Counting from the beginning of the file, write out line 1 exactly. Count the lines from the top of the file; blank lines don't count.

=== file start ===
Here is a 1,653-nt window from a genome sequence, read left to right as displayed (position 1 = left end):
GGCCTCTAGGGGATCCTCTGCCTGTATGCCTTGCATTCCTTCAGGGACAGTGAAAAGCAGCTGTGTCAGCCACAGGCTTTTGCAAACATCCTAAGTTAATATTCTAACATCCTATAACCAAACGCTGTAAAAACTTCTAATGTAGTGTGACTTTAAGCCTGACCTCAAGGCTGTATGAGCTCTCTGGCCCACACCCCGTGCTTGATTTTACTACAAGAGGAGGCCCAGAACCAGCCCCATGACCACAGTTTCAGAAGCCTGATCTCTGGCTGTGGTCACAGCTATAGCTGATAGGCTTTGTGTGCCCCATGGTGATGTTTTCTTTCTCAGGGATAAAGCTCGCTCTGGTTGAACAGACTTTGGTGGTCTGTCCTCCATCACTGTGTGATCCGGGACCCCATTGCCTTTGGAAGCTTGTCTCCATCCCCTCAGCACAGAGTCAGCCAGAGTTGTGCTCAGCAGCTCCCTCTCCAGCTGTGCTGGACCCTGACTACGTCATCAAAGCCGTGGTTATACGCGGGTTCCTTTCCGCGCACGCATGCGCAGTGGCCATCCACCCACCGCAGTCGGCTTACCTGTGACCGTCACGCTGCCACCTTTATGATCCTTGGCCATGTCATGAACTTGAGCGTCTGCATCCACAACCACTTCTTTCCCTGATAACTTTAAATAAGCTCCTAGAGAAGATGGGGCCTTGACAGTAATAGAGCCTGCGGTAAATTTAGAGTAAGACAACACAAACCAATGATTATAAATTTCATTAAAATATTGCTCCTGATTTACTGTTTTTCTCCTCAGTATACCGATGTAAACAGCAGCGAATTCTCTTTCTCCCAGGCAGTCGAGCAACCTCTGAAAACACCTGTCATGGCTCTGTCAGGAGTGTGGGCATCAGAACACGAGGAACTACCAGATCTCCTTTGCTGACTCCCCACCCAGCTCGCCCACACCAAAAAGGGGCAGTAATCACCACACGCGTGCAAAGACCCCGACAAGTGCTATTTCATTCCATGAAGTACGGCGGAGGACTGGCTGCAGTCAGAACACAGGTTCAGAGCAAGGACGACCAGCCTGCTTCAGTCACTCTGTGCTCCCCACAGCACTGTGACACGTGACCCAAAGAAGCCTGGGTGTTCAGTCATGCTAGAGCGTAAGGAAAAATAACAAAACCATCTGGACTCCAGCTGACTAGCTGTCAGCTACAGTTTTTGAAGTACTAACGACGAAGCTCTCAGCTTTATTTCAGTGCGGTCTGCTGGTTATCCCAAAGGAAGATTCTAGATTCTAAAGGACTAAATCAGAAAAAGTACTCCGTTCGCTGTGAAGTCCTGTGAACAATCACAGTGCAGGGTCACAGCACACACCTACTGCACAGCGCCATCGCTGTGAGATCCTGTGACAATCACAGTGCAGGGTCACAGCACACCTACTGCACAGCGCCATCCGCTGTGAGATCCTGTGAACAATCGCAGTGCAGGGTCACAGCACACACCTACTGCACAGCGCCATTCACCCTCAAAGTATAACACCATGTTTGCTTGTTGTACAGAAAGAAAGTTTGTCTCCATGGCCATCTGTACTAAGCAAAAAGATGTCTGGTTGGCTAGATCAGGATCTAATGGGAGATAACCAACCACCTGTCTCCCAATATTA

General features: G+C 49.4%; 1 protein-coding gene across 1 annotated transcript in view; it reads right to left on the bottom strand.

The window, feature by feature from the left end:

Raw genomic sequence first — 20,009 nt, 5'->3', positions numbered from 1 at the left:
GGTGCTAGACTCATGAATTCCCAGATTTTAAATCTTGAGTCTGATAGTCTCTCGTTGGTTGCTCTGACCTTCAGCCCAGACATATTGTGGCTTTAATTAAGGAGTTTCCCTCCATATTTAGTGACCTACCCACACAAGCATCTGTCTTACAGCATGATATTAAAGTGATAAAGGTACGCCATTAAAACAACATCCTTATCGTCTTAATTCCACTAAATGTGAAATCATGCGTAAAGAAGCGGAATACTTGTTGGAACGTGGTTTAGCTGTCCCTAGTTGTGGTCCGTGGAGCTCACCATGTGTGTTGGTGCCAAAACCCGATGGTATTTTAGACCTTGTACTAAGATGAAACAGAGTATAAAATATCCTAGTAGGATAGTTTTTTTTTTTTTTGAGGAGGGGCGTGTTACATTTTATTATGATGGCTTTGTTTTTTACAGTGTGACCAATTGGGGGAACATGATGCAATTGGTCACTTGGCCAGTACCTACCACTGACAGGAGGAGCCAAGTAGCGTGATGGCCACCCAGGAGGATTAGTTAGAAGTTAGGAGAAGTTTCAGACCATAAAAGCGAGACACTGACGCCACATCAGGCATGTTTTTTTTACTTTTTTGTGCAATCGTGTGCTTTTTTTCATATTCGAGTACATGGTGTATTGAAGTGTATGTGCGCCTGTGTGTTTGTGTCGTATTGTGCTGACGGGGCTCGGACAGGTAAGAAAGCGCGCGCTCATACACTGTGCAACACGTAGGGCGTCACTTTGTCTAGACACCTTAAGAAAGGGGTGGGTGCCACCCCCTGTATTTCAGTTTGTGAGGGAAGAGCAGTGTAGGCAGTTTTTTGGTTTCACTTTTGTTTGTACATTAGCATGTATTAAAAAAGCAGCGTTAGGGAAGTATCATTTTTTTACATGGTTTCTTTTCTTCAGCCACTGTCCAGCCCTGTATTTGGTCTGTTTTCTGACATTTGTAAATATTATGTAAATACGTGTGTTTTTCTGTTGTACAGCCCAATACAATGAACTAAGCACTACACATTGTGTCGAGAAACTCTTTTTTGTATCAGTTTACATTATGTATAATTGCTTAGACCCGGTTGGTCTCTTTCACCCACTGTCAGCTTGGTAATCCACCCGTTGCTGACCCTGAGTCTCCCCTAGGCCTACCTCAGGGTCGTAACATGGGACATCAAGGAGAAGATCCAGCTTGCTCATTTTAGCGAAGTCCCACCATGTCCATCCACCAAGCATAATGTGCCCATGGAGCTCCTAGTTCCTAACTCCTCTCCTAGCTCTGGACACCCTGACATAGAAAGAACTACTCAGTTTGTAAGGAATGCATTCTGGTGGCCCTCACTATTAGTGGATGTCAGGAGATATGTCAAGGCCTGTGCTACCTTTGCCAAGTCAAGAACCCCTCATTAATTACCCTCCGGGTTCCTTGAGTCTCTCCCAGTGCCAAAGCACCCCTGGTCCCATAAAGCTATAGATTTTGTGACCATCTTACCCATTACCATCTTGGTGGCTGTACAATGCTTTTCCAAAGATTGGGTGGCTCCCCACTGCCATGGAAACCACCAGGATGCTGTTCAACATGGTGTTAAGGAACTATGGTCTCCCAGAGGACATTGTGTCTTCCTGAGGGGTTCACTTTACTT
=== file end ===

Here is a 1,653-nt window from a genome sequence, read left to right as displayed (position 1 = left end):